Background: Chronic kidney disease (CKD) is a prevalent and progressive condition worldwide, and diabetes is a leading risk factor of this renal disorder. People with diabetes and CKD are at high risk of complications such as cardiovascular events and death. CKD is often unrecognized and undiagnosed amongst people with diabetes. To manage CKD, multiple existing and newer agents have been studied in trials and recommended in clinical practice guidelines.
Methods: A narrative review of primary and/or secondary renal outcomes from randomized, controlled trials is summarized in this article. The main objective was to provide the most up-to-date information regarding existing and new pharmacotherapy for the management of CKD amongst people with diabetes, specifically type 2 diabetes (T2D).
Discussion: Traditional agents, such as angiotensin-converting enzyme inhibitors and angiotensin receptor blockers, have been used for 20 years to preserve kidney function. Other existing agents have received approval by the FDA for the management of CKD such as dapagliflozin, with a role in reducing intraglomerular pressure. Evidence with sodium–glucose cotransporter 2 inhibitors show a potential class effect on improving renal outcomes, independent on their effect on glycaemic parameters. Recently, finerenone was approved for people with T2D and CKD based on clinical evidence as a non-steroidal mineralocorticoid receptor antagonist. Overall, primary and secondary prevention trials have influenced changes in clinical practice guidelines regarding the use of existing and new pharmacotherapy for CKD. Additional considerations include lifestyle modifications, blood pressure management and achievement of glycaemic targets for people with diabetes and CKD, following adequate screening of glomerular filtration rate and/or severity of albuminuria.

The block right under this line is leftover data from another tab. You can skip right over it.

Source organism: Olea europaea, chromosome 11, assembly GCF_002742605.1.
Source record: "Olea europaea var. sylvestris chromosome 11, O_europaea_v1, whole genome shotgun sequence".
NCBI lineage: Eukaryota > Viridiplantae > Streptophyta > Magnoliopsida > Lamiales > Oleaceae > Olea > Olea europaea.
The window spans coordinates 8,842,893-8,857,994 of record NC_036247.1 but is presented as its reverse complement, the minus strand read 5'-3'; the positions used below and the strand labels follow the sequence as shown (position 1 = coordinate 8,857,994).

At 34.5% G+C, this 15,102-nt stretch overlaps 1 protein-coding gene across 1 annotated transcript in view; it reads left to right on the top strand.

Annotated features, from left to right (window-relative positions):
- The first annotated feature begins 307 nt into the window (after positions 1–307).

Conclusion: Due to more robust evidence, clinical practice guidelines have been modified to reflect high-level recommendations for the management of CKD in people with diabetes, specifically T2D. Additional evidence is needed amongst people with lower glomerular filtration rates and in comparison with the standard of care.